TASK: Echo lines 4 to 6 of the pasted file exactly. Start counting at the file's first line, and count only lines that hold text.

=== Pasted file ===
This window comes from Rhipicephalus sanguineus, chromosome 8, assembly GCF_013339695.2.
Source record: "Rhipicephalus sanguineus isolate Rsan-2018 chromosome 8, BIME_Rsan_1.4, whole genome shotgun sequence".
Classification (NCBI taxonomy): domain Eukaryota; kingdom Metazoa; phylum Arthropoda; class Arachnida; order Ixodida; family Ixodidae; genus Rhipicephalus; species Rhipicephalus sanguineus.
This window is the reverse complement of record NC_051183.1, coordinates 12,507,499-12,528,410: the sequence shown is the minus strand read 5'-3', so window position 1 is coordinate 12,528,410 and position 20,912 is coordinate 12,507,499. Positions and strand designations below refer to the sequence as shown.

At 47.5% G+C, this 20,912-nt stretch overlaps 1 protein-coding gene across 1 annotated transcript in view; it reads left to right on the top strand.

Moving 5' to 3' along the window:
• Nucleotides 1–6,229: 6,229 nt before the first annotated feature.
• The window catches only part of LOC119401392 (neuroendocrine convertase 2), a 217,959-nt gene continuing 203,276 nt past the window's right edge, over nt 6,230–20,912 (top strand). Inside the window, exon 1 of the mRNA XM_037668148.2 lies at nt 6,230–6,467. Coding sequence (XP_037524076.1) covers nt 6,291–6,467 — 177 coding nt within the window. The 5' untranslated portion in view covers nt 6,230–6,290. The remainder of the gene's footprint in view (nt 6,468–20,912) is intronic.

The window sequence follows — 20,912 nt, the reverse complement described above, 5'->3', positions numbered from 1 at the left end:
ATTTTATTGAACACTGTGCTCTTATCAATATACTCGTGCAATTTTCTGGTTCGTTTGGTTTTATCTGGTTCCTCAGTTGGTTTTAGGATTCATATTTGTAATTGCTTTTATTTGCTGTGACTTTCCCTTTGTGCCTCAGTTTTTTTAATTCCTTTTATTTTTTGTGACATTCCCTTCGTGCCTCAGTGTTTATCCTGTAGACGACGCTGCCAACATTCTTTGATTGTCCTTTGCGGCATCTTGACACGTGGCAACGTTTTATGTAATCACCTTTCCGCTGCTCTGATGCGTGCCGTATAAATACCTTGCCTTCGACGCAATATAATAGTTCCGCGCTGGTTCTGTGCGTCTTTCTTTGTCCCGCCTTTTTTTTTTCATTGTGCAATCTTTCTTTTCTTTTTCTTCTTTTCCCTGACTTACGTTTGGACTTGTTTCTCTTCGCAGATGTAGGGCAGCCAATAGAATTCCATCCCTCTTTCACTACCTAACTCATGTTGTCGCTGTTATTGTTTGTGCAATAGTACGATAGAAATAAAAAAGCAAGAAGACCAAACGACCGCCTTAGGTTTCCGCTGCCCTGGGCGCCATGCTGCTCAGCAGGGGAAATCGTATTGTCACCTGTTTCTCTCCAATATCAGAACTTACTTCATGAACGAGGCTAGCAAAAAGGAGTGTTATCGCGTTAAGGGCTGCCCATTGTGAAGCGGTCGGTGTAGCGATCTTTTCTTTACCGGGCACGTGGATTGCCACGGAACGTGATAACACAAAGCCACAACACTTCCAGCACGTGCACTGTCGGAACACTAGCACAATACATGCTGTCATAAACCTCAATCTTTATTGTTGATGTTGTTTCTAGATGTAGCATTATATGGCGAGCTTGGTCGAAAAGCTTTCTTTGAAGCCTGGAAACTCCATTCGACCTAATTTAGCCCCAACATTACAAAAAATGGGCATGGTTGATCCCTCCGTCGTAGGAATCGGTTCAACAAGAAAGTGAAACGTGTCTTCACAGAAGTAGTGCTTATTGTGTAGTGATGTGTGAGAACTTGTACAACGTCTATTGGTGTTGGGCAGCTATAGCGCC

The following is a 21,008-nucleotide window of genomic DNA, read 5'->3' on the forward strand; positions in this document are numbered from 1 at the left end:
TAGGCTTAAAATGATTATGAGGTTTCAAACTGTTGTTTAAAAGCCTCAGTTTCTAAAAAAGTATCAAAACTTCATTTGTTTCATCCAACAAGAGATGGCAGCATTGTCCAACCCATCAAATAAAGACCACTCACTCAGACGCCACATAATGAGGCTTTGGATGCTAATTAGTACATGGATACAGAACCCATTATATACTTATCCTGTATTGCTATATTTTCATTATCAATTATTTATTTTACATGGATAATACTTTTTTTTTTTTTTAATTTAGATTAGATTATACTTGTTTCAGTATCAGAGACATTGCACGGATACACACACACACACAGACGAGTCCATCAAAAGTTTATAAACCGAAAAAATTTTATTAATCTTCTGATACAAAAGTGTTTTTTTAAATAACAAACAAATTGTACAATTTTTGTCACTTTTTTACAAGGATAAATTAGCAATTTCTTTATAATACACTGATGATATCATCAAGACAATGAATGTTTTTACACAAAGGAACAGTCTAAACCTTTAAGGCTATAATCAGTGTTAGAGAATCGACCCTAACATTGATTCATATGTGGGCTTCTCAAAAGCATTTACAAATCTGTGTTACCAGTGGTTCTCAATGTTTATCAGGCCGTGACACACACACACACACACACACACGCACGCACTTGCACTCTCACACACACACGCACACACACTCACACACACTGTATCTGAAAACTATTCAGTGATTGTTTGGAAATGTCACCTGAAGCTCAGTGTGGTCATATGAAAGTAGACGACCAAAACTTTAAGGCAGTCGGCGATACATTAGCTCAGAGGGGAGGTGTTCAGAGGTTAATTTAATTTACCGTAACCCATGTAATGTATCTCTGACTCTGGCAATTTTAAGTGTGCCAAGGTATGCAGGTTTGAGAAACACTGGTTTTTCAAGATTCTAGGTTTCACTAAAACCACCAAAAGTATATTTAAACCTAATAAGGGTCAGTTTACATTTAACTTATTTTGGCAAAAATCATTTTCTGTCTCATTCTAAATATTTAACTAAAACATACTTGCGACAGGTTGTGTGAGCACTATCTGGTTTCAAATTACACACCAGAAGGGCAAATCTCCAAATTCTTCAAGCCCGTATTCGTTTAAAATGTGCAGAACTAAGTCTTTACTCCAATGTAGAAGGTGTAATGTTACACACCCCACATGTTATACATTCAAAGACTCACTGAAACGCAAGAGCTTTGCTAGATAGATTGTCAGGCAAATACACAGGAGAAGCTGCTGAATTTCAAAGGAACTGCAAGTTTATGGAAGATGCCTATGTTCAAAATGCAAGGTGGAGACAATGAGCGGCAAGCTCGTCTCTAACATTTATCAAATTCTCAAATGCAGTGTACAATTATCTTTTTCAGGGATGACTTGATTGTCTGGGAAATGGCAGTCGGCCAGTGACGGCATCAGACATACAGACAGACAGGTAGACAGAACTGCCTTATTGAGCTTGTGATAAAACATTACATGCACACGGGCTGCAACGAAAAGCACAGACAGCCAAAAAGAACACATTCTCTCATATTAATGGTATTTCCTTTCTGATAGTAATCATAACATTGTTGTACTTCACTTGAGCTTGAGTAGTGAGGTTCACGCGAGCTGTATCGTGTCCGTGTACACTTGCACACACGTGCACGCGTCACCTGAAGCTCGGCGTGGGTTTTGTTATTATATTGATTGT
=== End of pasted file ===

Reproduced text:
This window is the reverse complement of record NC_051183.1, coordinates 12,507,499-12,528,410: the sequence shown is the minus strand read 5'-3', so window position 1 is coordinate 12,528,410 and position 20,912 is coordinate 12,507,499. Positions and strand designations below refer to the sequence as shown.

At 47.5% G+C, this 20,912-nt stretch overlaps 1 protein-coding gene across 1 annotated transcript in view; it reads left to right on the top strand.

Moving 5' to 3' along the window: